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Canned alcoholic beverages market size worth $13.4 billion by 2028

The global canned alcoholic beverages market size is expected to reach USD 13.4 billion by 2028, according to a new report by Grand View Research, Inc. The market is expected to expand at a CAGR of 13.3% from 2021 to 2028. Canned alcoholic beverages are gaining popularity among consumers since cans are more convenient, portable, and travel-friendly. Moreover, these metal cans are less expensive as compared to glass bottles and have a considerably higher recycling rate than glass.

In Asia Pacific, the market is expected to witness a CAGR of 13.9% from 2021 to 2028. The major factor driving the market in the region is the presence of young consumers and rapidly growing economies.
The wine segment is projected to register the fastest CAGR of 13.7% from 2021 to 2028. The rising awareness among consumers for more eco-friendly alternatives to plastic bottles coupled with the growing taste for convenient products is propelling the demand for canned wine.


The online segment is expected to register the fastest CAGR of 13.6% from 2021 to 2028. The hassle-free shopping experience offered by various online platforms is expected to drive the growth of the segment.


The hand seltzers segment held the largest revenue share in 2020 and is expected to maintain its dominance over the forecast period. Hard seltzers are carbonated water-based drinks, which are usually infused with fruits and spirits. These have become quite popular among millennials due to their low alcohol content. Low prices of hard seltzer, easy availability across supermarkets and convenience stores are factors anticipated to boost their sales in the upcoming years.


The liquor stores segment contributed a majority of the share to become the largest division in the global revenue in 2020. These stores have been a widespread and well-established distribution channel for canned alcoholic beverages. The wide availability of both premium and private label brands at these stores attract consumers to purchase products through these channels.


In addition, a report published by Fior Markets claims the global functional beverages market is expected to grow from $125.39 billion in 2020 to $216.7 billion by 2028, growing at a CAGR of 7.08% during the forecast period 2021-2028.


Functional beverages are liquids that often contain a health claim and are used to hydrate the body and maintain nutritional balance. On the basis of type, the global functional beverages market is segmented into drinks, energy drinks, fruit and vegetable juices, herbal and fruit teas, fortified water, rehydration solutions, dairy beverages, non-dairy beverages and others.


The energy drinks segment dominated the market and held the largest market share of 20.9% in the year 2020. This growth is attributed to the rising adoption of energy drinks and the increase in reliance on them for instant energy amongst an increasingly busy population.


The market is booming and there’s already a large number of brands. Some popular drinks include Tequila Cazadores RTDs, Onda Sparkling Tequila, Miami Cocktail Co., Dogfish Head RTDs, St. Agrestis Spritz, and Lunar Tamarind & Rice Paddy Herb.

Tequila Cazadores RTDs
These ready-to-drink (RTD) tequila cocktails are available in Margarita, Spicy Margarita and Paloma flavours and continue the trend of tequila RTDs outshining almost all other canned drinks.


Onda Sparkling Tequila
The best designed of the tequila RTDs, this sparkling beverage (which features actress Shay Mitchell as the “Chief Brand Officer”) just launched two new flavours, Watermelon and an incredibly refreshing Blood Orange. Fizzy, light and citrusy.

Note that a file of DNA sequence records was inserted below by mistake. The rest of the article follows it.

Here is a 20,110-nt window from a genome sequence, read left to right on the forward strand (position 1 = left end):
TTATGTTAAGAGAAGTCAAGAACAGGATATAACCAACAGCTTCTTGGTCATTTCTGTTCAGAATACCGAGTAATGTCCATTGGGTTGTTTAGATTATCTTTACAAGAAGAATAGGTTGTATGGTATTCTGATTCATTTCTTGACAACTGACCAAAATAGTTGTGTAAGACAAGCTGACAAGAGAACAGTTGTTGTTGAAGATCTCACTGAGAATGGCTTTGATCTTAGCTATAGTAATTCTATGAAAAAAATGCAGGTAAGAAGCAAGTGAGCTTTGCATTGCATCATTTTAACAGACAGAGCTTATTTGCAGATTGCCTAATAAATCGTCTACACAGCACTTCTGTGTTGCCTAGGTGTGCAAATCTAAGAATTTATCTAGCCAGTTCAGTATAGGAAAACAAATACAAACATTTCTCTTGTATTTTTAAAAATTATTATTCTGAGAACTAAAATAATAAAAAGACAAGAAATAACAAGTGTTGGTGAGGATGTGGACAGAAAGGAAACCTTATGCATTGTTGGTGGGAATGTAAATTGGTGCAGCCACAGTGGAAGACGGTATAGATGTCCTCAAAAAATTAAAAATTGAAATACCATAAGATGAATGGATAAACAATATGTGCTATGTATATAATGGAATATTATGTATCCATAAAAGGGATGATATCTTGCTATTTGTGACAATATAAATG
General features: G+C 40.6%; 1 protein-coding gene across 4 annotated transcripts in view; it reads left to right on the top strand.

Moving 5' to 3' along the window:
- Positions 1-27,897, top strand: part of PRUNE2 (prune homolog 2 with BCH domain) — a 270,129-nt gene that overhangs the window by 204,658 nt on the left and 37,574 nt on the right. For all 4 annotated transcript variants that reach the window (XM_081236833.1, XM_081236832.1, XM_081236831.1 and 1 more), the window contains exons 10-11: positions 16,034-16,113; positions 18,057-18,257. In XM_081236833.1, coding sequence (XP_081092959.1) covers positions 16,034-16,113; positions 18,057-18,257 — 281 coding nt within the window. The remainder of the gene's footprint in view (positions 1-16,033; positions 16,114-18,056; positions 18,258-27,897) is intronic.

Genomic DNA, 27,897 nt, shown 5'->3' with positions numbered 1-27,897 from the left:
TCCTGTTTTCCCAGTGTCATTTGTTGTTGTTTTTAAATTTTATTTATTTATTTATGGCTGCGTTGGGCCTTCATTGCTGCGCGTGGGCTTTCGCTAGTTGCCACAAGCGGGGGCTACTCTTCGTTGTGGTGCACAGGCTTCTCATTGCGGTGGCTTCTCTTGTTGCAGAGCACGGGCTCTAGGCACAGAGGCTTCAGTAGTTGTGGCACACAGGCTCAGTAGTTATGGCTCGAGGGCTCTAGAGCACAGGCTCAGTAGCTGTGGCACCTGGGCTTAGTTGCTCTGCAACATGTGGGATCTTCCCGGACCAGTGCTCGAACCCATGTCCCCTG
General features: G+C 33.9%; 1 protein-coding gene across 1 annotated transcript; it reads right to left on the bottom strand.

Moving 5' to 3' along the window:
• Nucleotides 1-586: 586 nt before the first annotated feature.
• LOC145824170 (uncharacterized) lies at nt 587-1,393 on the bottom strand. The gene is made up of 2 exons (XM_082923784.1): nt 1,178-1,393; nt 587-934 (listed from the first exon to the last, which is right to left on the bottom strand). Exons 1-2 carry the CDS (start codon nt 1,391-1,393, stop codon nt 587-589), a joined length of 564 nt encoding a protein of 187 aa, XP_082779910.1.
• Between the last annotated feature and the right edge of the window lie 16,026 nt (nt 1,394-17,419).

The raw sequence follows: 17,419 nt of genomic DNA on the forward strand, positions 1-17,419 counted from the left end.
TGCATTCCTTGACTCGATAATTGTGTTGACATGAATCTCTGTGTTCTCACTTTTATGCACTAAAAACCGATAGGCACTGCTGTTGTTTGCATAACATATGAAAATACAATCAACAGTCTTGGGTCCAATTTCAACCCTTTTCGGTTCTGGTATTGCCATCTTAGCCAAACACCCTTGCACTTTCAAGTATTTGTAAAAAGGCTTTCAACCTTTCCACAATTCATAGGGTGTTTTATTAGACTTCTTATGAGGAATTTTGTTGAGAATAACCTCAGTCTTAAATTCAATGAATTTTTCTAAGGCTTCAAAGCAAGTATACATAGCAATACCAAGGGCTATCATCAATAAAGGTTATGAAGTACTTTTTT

Miami Cocktail Co.
While this RTD brand flashes a lot of healthy catchphrases (vegan, gluten-free, non-GMO, “clean calorie”) their organic spritzes should appeal to anyone. Ridiculously great in hot weather, the brand offers everything from Rosé Bellini Spritz to a Grapefruit & Hibiscus Paloma Spritz.

Dogfish Head RTDs
It turns out it takes a brewery (and distillery) to finally make a good vodka soda. The Blueberry Shrub RTD here is light but flavourful. And brown spirits fans: The Cherry Bergamot Whiskey Sour is the rare summer-ready whiskey drink.

 

St. Agrestis Spritz

The Spritz however, is a refreshing, herbal/citrus combo of the St. Agrestis Paradiso Aperitivo, sparkling Italian wine and sparkling water.

Lunar Tamarind & Rice Paddy Herb
Described as the “first and only Asian American craft hard seltzer made with real, premium fruits and ingredients from Asia,” the brand just launched a limited-edition “Heritage” line that pays tribute to well-known Asian foods and is co-developed with New York-based chefs and owners of popular local restaurants. The Tamarind & Rice Paddy Herb release will be unlike any canned drink you’ll try now … and portends a promising and innovative future for the category.


Beverage Cans Market size is estimated to reach $17.24bn by 2025, growing at a CAGR of 4.9% during the forecast period 2020-2025. Beverage cans are the metal containers that are used to store liquid drinks like alcoholic beverages, carbonated soft drinks, fruit and vegetable juices, energy or sports drinks and others. These cans are usually made of aluminum and steel. The increased demand for the alcohol beverage which is to be stored at low temperatures is driving the usage of this beverage cans as they help in storing the drinks at low temperatures which helps to hold the taste and properties of drinks. The rise in health concerns among the people to avoid plastic containers as they are harmful and non-bio-degradable is driving the usage of beverage cans market during the forecast period 2020-2025.


The global Beverage Cans Market based on Material type has Aluminum and Steel. The Aluminum segment registers for the highest market share in 2019 and is set to continue for the forecast period 2020-2025, owing to the increased usage of aluminum in making beverages cans. Overs 70% of beverage cans are made of aluminum globally. Aluminum cans are easily recycled with properties like lightweight and easy to manufacture, transport and are economical. Having many advantages over other materials is driving the market of aluminum beverage cans during the forecast period 2020-2025. The steel beverage cans are having below-average growth as they are heavy and is set to react with beverages in those cans, however, cans made with a composition of steel and other material are being introduced into the market to decrease the cost of beverage cans.